At a recent family get-together someone asked me how my new job was going. I said it was going really well.
I was asked whether I had more responsibility, more influence, more scope (blech)...what was it that made it better.
Truthfully, HR is HR.
The fundamentals of what an organization needs from its HR group/ person are essentially the same. The fundamentals of what an organization will try to get their HR group/person to do are also about the same. It's really how well an organization recognizes what you are doing and accepts your push back when you don't do something that makes all the difference.
And where I am, they get it.
Sure I'm doing stupid administrative tasks that doesn't really add value to my day. But guess what? So is every other person here. That's the world today, baby. Print your own reports, do your own copies, and while you're at it, get yourself your own damn coffee (dark with two creams, no sugar).
A real difference is in the fact that when I'm not processing new hire paperwork, I'm researching, I'm developing, and I'm proposing ideas that people are listening to. They are not just nodding either, they are challenging me, forcing me to dig deeper, and then stepping out of the way to let me do it.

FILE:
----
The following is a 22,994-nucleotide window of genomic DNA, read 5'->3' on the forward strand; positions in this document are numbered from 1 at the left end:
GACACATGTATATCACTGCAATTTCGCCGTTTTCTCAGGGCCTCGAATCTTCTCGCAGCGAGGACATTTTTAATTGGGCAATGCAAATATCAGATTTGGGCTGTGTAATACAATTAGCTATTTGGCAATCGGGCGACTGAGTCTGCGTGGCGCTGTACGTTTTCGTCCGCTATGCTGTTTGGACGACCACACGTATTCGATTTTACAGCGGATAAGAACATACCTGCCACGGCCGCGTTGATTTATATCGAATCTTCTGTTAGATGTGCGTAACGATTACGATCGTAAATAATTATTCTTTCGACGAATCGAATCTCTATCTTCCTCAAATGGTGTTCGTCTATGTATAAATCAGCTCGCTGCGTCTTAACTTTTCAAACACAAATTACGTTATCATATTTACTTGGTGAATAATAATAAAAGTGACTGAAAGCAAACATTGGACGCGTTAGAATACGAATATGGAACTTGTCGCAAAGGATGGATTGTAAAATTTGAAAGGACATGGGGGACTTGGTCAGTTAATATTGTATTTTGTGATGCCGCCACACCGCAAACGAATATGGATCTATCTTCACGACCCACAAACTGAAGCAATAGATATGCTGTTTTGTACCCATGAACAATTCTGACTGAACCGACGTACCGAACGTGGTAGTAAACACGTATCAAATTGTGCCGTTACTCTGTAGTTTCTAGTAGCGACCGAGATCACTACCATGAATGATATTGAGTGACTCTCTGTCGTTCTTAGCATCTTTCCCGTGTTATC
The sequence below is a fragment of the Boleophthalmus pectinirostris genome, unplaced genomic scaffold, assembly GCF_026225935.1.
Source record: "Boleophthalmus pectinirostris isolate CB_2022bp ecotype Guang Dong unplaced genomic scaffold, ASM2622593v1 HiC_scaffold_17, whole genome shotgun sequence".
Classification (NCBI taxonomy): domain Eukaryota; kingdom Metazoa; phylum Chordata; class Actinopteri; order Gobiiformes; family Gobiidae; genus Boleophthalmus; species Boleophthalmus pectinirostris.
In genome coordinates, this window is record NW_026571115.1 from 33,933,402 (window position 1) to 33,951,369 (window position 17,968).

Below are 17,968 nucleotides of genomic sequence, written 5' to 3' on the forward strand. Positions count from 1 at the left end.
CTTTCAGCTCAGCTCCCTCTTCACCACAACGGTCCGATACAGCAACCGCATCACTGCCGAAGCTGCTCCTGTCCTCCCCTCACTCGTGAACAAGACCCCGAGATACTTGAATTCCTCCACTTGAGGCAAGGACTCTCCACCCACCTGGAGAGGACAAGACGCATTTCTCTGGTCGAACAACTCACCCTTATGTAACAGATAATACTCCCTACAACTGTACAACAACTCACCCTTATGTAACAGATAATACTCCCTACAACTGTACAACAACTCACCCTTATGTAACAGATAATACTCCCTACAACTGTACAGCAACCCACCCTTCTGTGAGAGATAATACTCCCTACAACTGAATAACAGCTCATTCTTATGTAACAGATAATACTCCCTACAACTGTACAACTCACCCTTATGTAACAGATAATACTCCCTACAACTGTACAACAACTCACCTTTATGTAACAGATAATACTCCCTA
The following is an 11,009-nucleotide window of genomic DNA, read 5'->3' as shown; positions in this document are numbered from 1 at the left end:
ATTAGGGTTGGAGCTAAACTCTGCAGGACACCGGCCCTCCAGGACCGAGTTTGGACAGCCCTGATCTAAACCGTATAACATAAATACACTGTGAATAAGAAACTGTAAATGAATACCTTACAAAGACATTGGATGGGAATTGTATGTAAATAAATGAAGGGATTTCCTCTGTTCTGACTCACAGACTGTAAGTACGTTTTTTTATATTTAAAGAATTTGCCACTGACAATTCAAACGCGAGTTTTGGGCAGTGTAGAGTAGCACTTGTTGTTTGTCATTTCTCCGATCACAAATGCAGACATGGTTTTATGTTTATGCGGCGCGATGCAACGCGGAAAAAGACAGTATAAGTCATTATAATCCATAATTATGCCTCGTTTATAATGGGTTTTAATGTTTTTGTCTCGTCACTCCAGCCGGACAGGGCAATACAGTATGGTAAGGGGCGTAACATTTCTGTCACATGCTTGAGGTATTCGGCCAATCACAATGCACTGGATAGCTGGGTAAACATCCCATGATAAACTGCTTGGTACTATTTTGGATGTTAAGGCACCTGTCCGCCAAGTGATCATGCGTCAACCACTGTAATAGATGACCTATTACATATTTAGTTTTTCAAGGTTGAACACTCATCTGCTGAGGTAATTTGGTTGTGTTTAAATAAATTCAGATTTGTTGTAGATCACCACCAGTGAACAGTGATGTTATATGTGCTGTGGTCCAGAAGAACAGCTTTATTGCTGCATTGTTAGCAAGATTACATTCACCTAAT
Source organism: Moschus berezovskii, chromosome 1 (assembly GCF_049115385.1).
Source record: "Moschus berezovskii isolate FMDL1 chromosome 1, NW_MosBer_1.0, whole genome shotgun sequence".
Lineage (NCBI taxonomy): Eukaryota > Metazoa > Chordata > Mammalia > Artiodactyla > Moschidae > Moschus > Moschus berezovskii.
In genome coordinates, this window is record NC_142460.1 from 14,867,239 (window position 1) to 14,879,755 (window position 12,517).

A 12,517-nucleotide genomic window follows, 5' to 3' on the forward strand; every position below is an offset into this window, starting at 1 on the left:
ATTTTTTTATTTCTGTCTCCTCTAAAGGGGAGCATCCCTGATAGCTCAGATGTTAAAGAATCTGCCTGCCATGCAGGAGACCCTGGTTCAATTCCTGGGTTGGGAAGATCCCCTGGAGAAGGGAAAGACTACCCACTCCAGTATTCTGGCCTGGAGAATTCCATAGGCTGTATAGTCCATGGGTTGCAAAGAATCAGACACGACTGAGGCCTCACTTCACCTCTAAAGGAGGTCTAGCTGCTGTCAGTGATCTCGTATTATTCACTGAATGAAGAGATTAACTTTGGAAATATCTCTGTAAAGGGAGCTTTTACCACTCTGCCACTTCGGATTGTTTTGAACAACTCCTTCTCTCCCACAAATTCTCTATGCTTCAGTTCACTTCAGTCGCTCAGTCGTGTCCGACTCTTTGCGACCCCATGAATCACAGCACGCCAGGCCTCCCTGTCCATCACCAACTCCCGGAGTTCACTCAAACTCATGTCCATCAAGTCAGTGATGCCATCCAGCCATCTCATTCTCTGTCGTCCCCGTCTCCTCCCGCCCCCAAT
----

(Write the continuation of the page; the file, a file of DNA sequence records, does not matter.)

But the big thing for me is that when I say, "yeah, I don't see that happening", there is a discussion about it. I can push back and say that I don't see that as HR's role (but I'll help), or that's not really a good direction for us to be heading (and provide sound rationale why). And most of the time it works.
So, while HR is HR, not matter where you are...how it's actually going to play out is always a variable.
And that variable is there difference between me being okay with my job and me actually liking my job.